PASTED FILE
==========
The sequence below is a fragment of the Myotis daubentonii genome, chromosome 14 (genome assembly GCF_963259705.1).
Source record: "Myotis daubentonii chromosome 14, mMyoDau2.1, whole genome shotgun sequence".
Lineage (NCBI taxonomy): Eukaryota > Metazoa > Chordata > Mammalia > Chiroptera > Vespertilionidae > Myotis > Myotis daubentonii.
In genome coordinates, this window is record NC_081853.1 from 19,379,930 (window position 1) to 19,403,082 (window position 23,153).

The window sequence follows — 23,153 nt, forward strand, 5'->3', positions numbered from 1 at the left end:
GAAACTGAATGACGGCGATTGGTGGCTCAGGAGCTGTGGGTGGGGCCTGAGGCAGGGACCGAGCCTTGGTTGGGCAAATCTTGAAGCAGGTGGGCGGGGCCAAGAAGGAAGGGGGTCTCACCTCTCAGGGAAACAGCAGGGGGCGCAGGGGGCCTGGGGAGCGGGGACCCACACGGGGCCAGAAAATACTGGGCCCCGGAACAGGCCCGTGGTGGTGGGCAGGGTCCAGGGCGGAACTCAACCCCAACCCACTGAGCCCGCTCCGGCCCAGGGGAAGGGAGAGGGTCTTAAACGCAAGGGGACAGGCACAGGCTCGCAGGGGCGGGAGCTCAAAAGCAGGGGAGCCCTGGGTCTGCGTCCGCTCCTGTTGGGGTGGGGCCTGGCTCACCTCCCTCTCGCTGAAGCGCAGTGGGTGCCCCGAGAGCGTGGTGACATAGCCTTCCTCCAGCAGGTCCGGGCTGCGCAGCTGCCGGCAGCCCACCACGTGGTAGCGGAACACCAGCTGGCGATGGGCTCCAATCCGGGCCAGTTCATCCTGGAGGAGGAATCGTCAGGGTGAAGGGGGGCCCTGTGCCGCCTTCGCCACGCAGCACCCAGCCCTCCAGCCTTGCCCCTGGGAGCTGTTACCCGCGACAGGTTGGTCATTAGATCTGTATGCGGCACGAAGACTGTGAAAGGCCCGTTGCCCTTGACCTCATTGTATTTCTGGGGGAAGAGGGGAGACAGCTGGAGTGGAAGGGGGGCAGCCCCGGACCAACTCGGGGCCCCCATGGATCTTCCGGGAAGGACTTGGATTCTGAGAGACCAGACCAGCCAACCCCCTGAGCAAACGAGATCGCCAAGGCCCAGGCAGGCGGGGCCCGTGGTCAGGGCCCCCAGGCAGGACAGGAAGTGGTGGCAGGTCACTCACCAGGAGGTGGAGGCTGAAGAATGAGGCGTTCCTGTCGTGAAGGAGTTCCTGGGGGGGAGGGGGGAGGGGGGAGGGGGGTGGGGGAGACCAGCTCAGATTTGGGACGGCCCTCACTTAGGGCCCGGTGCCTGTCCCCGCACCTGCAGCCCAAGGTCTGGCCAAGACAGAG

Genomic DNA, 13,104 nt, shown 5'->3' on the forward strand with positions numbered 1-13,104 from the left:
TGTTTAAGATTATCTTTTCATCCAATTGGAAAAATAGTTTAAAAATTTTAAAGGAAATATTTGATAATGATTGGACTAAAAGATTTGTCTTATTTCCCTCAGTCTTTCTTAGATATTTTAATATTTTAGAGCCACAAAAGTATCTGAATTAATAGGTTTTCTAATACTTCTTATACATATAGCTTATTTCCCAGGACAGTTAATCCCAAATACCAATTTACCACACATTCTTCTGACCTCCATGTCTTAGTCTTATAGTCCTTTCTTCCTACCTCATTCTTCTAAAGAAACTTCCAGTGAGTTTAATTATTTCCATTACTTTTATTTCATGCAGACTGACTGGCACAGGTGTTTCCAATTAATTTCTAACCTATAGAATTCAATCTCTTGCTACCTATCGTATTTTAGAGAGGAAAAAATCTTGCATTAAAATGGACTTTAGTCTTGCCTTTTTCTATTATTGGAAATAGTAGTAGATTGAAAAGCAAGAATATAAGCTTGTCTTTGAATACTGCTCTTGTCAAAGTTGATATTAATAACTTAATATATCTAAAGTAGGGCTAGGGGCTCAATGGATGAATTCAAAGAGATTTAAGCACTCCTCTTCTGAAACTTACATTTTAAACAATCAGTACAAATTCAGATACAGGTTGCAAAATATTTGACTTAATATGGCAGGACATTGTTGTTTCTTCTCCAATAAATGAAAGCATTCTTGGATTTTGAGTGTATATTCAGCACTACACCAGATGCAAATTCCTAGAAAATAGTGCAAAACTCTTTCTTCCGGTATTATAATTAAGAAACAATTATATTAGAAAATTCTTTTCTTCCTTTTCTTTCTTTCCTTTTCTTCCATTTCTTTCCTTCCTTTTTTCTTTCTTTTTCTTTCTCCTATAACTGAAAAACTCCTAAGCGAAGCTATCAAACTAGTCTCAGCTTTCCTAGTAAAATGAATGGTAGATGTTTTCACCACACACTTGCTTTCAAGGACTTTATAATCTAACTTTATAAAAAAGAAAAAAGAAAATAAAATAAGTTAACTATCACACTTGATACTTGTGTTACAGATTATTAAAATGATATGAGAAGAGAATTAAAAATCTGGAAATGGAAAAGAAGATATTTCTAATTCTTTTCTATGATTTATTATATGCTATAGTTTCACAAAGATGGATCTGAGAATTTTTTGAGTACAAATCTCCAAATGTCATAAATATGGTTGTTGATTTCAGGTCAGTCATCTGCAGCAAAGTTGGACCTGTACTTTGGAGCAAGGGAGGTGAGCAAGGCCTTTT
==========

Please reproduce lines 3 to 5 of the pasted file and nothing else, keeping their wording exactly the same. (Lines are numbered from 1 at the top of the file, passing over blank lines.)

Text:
Lineage (NCBI taxonomy): Eukaryota > Metazoa > Chordata > Mammalia > Chiroptera > Vespertilionidae > Myotis > Myotis daubentonii.
In genome coordinates, this window is record NC_081853.1 from 19,379,930 (window position 1) to 19,403,082 (window position 23,153).

The window sequence follows — 23,153 nt, forward strand, 5'->3', positions numbered from 1 at the left end: